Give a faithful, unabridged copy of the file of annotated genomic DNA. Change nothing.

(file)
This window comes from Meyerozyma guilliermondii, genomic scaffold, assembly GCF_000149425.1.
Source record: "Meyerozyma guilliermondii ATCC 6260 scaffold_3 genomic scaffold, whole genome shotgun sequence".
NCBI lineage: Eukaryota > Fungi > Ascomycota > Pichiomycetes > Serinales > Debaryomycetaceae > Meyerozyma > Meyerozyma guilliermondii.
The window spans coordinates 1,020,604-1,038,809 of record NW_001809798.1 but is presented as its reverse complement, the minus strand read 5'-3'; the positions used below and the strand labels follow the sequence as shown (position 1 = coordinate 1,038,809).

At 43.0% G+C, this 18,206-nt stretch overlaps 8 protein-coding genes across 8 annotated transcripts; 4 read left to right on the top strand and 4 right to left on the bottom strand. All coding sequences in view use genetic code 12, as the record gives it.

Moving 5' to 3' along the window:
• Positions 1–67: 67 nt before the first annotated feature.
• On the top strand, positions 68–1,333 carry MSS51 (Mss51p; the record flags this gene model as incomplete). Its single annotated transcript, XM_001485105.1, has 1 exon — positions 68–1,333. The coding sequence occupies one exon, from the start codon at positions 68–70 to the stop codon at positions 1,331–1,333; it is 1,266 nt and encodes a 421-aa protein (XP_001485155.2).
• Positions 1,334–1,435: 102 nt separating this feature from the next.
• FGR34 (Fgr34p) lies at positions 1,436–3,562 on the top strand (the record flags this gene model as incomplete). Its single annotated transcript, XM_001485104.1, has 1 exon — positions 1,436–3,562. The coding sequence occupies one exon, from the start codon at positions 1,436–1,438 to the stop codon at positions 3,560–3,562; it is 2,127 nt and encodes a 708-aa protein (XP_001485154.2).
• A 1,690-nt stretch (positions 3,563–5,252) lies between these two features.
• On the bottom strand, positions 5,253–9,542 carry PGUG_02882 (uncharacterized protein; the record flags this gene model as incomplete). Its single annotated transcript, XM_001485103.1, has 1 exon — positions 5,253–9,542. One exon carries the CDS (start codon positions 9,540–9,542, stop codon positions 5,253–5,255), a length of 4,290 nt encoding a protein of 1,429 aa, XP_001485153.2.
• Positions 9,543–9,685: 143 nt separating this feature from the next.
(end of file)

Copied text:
This window comes from Meyerozyma guilliermondii, genomic scaffold, assembly GCF_000149425.1.
Source record: "Meyerozyma guilliermondii ATCC 6260 scaffold_3 genomic scaffold, whole genome shotgun sequence".
NCBI lineage: Eukaryota > Fungi > Ascomycota > Pichiomycetes > Serinales > Debaryomycetaceae > Meyerozyma > Meyerozyma guilliermondii.
The window spans coordinates 1,020,604-1,038,809 of record NW_001809798.1 but is presented as its reverse complement, the minus strand read 5'-3'; the positions used below and the strand labels follow the sequence as shown (position 1 = coordinate 1,038,809).

At 43.0% G+C, this 18,206-nt stretch overlaps 8 protein-coding genes across 8 annotated transcripts; 4 read left to right on the top strand and 4 right to left on the bottom strand. All coding sequences in view use genetic code 12, as the record gives it.

Moving 5' to 3' along the window:
• Positions 1–67: 67 nt before the first annotated feature.
• On the top strand, positions 68–1,333 carry MSS51 (Mss51p; the record flags this gene model as incomplete). Its single annotated transcript, XM_001485105.1, has 1 exon — positions 68–1,333. The coding sequence occupies one exon, from the start codon at positions 68–70 to the stop codon at positions 1,331–1,333; it is 1,266 nt and encodes a 421-aa protein (XP_001485155.2).
• Positions 1,334–1,435: 102 nt separating this feature from the next.
• FGR34 (Fgr34p) lies at positions 1,436–3,562 on the top strand (the record flags this gene model as incomplete). Its single annotated transcript, XM_001485104.1, has 1 exon — positions 1,436–3,562. The coding sequence occupies one exon, from the start codon at positions 1,436–1,438 to the stop codon at positions 3,560–3,562; it is 2,127 nt and encodes a 708-aa protein (XP_001485154.2).
• A 1,690-nt stretch (positions 3,563–5,252) lies between these two features.
• On the bottom strand, positions 5,253–9,542 carry PGUG_02882 (uncharacterized protein; the record flags this gene model as incomplete). Its single annotated transcript, XM_001485103.1, has 1 exon — positions 5,253–9,542. One exon carries the CDS (start codon positions 9,540–9,542, stop codon positions 5,253–5,255), a length of 4,290 nt encoding a protein of 1,429 aa, XP_001485153.2.
• Positions 9,543–9,685: 143 nt separating this feature from the next.